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From suncups to blower pow, huge peaks to bunny hills, North Vancouver brothers Mike and Andy Traslin have been consecutively earning their turns every month of the year for the past…wait for it… 101 months. They’re not alone in the endless pursuit of ‘turns all year,’ but they sure are passionate about it.
The quest for earning your backcountry ‘turns all year’ is especially popular with zealous skiers and riders in the Pacific Northwest of the United States and of course here at home in BC. With huge peaks holding snow year round, especially the Cascade Volcanoes, it almost makes you wonder why every skier doesn’t do it.
Like Mike says — if you’re really jonesing for some ski turns in the fall, why wait? Just go do it!
In celebration of Mike & Andy’s 101th month (and hopefully hundreds more to come) here is a quick freeflow of thoughts from Mike, and some image highlights from the last 30 or so months: (more…)
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The Jam in the Van crew has made their way over to the world famous New Orleans Jazz & Heritage Festival, a momentous scene—this meeting of jazz and heritage—has stood for decades since as a stirring symbol of the authenticity of the celebration that was destined to become a cultural force. Stay up-to-date on their very latest exploits by following Jam in the Van on Twitter, Instagram, Facebook or by subscribing to their YouTube channel.
We can definitely dig what they are laying out in New Orleans and look forward to seeing the Jam in the Van Jazzfest performances online soon! In the meantime, and without further ado, Osprey Packs and Jam in the Van bring to you a session from SXSW 2014 with American Aquarium, a band (like many of their musical heroes that paved the way before them) can wrap some of the ugliest feelings in the most spirited soundscape.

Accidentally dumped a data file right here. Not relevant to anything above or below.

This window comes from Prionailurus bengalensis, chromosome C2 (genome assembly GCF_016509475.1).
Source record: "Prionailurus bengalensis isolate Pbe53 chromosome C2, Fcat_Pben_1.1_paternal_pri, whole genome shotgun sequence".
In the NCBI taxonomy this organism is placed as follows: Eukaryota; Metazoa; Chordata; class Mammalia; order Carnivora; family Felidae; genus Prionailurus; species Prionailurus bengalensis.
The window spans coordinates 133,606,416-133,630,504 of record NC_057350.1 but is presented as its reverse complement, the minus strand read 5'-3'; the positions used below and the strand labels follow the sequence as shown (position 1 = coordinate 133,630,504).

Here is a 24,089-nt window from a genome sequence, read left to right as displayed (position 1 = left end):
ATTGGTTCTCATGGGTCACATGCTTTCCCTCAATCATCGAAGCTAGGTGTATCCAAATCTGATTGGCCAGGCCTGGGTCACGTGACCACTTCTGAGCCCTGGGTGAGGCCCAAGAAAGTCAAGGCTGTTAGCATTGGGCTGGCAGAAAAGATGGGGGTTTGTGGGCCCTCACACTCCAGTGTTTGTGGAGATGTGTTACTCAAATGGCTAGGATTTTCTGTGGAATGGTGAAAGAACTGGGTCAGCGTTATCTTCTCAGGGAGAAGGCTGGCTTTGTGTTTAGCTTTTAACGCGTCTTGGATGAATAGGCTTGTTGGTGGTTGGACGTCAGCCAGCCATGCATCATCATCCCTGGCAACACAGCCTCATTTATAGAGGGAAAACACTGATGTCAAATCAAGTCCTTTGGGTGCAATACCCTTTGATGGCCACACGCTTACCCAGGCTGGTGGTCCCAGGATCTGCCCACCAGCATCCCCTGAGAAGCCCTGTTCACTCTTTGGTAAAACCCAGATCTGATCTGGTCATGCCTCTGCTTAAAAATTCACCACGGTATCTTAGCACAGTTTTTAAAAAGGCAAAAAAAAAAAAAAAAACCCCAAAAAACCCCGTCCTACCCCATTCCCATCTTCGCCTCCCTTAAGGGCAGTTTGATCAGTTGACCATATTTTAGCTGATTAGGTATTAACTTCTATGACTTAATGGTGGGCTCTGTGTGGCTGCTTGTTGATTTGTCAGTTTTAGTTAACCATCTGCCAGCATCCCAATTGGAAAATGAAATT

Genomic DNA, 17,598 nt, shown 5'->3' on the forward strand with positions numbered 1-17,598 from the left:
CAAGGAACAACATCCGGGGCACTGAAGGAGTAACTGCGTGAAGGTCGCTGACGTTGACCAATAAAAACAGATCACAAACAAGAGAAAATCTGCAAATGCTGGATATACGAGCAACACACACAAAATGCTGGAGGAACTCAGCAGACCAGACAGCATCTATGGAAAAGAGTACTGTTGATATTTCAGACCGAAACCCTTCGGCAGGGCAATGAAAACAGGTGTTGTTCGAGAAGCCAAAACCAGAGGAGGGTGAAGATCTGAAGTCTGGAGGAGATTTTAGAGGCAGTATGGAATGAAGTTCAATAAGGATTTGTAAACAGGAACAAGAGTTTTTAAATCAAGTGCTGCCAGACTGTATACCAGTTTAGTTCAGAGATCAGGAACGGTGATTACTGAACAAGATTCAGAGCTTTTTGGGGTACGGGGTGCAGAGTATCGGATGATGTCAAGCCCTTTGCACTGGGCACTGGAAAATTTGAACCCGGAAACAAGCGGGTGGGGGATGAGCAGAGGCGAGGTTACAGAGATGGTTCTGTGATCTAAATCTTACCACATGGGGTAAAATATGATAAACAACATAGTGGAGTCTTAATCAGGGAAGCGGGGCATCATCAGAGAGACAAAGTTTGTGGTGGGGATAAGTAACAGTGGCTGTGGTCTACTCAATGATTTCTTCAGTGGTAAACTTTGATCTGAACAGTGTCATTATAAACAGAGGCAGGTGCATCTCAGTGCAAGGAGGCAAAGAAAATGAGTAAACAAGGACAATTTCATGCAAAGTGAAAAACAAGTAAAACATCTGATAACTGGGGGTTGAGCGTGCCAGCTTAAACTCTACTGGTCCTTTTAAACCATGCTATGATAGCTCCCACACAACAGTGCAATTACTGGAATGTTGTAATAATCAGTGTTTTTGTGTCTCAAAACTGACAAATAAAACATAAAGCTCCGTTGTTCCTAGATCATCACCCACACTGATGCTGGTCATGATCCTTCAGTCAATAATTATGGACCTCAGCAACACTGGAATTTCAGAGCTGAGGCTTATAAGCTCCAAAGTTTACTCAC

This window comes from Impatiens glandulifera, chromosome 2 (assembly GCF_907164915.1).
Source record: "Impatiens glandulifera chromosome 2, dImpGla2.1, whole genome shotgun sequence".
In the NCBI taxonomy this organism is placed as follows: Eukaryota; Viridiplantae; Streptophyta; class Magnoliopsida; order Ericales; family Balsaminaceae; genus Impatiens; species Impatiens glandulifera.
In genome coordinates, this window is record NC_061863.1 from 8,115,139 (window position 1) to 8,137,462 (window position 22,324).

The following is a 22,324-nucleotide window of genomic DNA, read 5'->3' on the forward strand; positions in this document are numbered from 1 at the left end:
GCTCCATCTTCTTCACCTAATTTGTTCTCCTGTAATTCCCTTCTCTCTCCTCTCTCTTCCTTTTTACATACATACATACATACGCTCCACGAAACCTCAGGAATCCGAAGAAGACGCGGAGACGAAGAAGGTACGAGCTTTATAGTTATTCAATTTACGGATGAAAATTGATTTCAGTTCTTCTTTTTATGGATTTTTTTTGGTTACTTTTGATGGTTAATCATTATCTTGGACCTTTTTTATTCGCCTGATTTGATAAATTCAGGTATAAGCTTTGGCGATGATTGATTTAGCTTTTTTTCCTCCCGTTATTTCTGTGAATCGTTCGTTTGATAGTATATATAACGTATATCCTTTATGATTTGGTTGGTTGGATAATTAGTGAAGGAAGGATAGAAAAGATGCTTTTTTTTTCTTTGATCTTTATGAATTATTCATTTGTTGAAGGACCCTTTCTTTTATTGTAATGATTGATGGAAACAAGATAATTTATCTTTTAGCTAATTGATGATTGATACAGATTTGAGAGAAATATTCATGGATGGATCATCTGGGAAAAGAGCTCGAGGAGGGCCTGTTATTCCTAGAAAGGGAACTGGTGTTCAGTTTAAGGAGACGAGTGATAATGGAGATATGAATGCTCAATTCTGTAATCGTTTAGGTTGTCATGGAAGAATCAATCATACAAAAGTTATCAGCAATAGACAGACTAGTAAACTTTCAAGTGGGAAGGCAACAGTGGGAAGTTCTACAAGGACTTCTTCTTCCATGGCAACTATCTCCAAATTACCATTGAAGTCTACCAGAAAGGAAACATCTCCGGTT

That’s right folks — it’s here!
The Mightiest “Festival of Freeride and Mountain Mettle” in all of North America is returning to Alpental, WA on the 15th of February. So what does that mean? Well, it means that Osprey will be joining some of the best brands in the outdoor industry, including Outdoor Research, La Sportiva, and Mammut, to bring two full days of demos, clinics, beer drinking, races, snowfall, music, more beer drinking and many other forms of fun (all type 1 of course,) back to the great state of Washington.
We encourage all residents in the greater Seattle area to come out and join us this weekend — there are some events that you do NOT want to miss.
Not thoroughly convinced? Let us elaborate on why this may be the most epic weekend of skiing you’ll have this entire season: (more…)
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What better way to kick off 2014 than with a few jitters, chattering teeth, and a full serving of adrenaline as you carefully choose where to swing your axe next??
That’s what will be happening in the little town of Ouray, Colorado, as people from all over the country travel to Ouray to participate in one of the largest ice festivals in the nation. This will be our 10th year attending and there are MANY reasons we keep coming back!
It will all kick off on Thursday night, January 9th, with presentations and delicious beers brewed in the heart of the San Juan Mountains. (more…)
When we read about an artist who’s creating life-size sculptures of man’s best friend out of repurposed bicycle parts, we decided pretty immediately that it was something we had to share with the world. Here’s how the magic happens:
The artist is a talented woman named Nirit Levav Packer, who collects bike parts from bike shops around Tel Aviv. Then, she solders bike parts that she collects from garages and bike shops all over Tel Aviv. According to The Telegraph article:
“The series, called HOW!WoW!, began by chance when Nirit examined some bicycle parts being thrown away at her son’s bike store, and instead of seeing them as rubbish she saw a potential to do something creative with them. Within a few months, she had left a successful career in wedding dress design for metal sculpture.”
So, you’ve got the perfect pack for your next adventure in hand. But this very fact has you wondering what the crucial items you need to carry might be. Fret no more! Our Osprey athlete What’s in Your Pack? video series will give you the expert advice you need to be sure you’re dialed for that next adventure. In this month’s video, professional World Champion Extreme FreeSkier Alison Gannett unpacks her Kode 32 and shows us everything that’s inside it.